A quiz. If you had built up enough debt to entirely fill the Albert Hall with £20 notes1, what level of interest would you choose to pay? a) 10%? b? 5%? c) Bugger all? This is the fascinating position in which our fabulously profligate government finds itself. By following public spending policies to help keep interest rates negligible, and printing money Zimbabwe-style to make the debt worth less and less, it hopes to emerge from the gargantuan hole it has dug for all of us. Move over savers; we have to pay for those civil service pensions somehow.

Doubtless there are a few suckers who killed themselves in their early careers saving and paying off their mortgage. Fools! You wouldn't find me doing that.2 But never fear - it's not too late. The housing market, against every law of physics or rational explanation, is on the up and up once more. So go out and get yourself some debt, and bag an executive box in Uxbridge for half a milllion quid. Money is cheap! Let the good times roll! Pop the champagne! (Did someone say 'bubble'?)

1- No really. And some. Leave an appropriate comment and I'll send you the maths if you're interested.
2- ...again

Monday, 5 October 2009

Bloated, Biased and Confused?

Admit it, you owned one
Whither the BBC? Stick ten Brits in a room and ask them what still makes Britain great, and they will overwhelmingly answer - the BBC! At least that's what the papers will tell you. Don't believe a word of it. I've actually tried this and I got some interesting answers; including 'gardening', 'fair play' and 'table manners'. No-one said 'the BBC'. Mind you I admit I may not have got their full attention, but that's what you get when you phone people up during EastEnders.

Where was I? Oh yes - Auntie. British Telly Is The Best In The World, as we all know. The only reason it's stuffed full of American sitcoms, science-fiction repeats and soaps, is that we need to encourage the Yanks in their early efforts, and besides, the programs are quite cheap. Cheap is important; it's common knowledge that the Beeb represents tremendous value for money, and always has done.

But value for money is getting surprisingly expensive. In 1996 a TV licence cost £86.50. Today it costs £142.50, up by a mere 65%. Don't complain; we now have a plethora of new channels. We have BBC3 featuring classic programs like F*** Off I'm Fat. We have more saccharin-rich children's channels and programs than you ever thought you would need, or could stomach. And we have ever-more exotic sports coverage. Who needs football when darts is so riveting?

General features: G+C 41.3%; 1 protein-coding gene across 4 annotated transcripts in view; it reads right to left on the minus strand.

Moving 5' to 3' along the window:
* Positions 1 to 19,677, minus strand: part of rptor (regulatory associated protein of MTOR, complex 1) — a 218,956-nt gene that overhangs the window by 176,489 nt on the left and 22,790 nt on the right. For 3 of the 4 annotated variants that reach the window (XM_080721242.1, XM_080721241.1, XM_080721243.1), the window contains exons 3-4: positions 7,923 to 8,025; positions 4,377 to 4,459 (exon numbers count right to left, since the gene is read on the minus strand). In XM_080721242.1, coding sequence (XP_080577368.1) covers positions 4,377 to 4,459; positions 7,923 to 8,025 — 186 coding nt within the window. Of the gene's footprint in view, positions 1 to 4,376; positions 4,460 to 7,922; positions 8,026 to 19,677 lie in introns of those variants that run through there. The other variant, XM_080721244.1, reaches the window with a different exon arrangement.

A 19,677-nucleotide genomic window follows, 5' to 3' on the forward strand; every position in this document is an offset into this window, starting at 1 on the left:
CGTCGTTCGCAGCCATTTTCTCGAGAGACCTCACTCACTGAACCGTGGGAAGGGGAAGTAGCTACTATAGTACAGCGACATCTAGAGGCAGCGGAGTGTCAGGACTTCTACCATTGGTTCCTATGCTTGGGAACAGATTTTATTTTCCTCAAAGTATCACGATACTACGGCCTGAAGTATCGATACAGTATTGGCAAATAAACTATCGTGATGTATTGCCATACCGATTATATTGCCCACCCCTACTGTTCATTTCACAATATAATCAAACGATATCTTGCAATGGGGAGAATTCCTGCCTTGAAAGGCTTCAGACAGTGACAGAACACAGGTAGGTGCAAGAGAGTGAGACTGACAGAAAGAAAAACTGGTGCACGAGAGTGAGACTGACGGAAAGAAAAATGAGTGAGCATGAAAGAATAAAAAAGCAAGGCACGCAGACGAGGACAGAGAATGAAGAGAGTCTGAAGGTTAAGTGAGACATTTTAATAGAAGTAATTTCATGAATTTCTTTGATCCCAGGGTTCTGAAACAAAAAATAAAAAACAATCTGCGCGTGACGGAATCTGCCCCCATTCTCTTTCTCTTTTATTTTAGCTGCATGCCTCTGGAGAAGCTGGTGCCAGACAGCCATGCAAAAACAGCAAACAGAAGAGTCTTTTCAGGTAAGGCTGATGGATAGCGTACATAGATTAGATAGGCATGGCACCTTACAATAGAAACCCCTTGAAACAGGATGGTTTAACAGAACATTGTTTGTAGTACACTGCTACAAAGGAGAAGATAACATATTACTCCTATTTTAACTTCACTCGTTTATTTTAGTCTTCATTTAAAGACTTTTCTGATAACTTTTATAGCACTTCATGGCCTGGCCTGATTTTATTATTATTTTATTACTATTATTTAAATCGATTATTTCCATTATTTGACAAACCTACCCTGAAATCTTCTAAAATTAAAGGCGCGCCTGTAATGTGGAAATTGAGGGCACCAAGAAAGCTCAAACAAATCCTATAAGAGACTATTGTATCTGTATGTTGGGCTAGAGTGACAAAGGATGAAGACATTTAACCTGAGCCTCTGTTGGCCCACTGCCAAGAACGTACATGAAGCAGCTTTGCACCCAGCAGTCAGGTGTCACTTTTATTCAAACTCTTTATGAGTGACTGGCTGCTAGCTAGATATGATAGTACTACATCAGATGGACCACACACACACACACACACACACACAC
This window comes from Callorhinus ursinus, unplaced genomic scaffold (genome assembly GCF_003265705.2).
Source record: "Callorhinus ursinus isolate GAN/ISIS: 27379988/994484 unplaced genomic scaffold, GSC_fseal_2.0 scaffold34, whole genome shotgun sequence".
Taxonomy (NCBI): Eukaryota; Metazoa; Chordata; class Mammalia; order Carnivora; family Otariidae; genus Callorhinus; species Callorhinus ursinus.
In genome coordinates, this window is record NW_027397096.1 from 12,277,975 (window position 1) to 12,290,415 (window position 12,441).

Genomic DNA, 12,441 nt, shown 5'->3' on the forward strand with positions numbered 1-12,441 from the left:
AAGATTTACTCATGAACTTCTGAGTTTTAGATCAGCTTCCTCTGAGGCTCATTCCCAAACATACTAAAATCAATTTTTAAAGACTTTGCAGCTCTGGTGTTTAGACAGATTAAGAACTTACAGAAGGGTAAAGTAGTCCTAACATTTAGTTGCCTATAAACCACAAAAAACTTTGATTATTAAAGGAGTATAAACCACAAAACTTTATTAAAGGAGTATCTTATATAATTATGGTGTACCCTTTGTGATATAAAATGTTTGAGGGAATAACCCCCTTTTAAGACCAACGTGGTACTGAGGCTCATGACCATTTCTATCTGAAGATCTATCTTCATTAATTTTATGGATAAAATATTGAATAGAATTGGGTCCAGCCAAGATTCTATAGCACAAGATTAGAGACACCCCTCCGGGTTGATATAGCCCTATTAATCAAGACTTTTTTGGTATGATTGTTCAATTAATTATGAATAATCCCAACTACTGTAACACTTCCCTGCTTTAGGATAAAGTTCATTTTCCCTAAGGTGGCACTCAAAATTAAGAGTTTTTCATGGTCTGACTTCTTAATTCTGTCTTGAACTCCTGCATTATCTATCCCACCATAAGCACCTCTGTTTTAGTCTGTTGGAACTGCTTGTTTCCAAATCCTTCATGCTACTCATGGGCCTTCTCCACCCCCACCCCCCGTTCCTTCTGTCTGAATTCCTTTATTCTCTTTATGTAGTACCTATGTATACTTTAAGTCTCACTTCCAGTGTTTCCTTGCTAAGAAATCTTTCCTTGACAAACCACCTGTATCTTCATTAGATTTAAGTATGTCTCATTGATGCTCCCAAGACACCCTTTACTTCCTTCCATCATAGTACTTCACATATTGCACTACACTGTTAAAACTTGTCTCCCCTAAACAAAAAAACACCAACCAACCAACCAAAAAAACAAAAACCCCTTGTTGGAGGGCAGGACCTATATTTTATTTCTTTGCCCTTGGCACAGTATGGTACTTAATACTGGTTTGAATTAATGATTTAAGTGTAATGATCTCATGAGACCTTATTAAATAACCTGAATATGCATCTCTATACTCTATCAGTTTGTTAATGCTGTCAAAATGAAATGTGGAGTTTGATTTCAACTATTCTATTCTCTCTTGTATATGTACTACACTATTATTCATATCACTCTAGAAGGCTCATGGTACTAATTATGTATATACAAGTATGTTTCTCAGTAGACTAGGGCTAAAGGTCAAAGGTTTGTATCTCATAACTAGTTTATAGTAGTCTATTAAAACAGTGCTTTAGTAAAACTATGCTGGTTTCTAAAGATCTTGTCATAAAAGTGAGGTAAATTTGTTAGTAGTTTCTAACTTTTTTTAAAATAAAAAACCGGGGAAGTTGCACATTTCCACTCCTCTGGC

It's not just TV either. No exploration of the BBC would be complete without reference to the radio output, which is terrific, particularly if, at a key point during an Ashes Test Match, you want to know the weather conditions in German Bight (where is that anyway?). And those Archers are as fresh as ever. Despite the theme tune. But the list doesn't end there. What about the enormous web-site, interactive TV, programs in Welsh, the BBC Micro?

Of course, an organisation that generates content free of dirty commercial interests is a noble thing. The tasty £719.6M that the BBC made last year from its commercial arm doesn't count, because it's mostly sales to Johnny Foreigner, so it's definitely still true that there is no commercial bias or pressure within our precious Beeb. So if you elect not to have a TV, you should just put up with the endless threatening letters1, outsourced to Capita, who are a private company; they don't have to be nice. Cough up. We know where you live.

1 - click this if nothing else - it's eye-popping

Saturday, 3 October 2009

When Irish 'Ayes' Are Smiling

Never! I mean, you betcha!

If exit polls are to be believed, our obliging neighbours across the Irish Sea have voted with a resounding 'Yes' to ratify the mysterious Lisbon treaty. Plenty of goodies will ensue; we are apparently due for Tony Bleeeuh as president. I expect his eyes are watering with anticipation. If he could drag Britain to war with Iraq against the collective will of both countries, imagine what he'll do with Europe.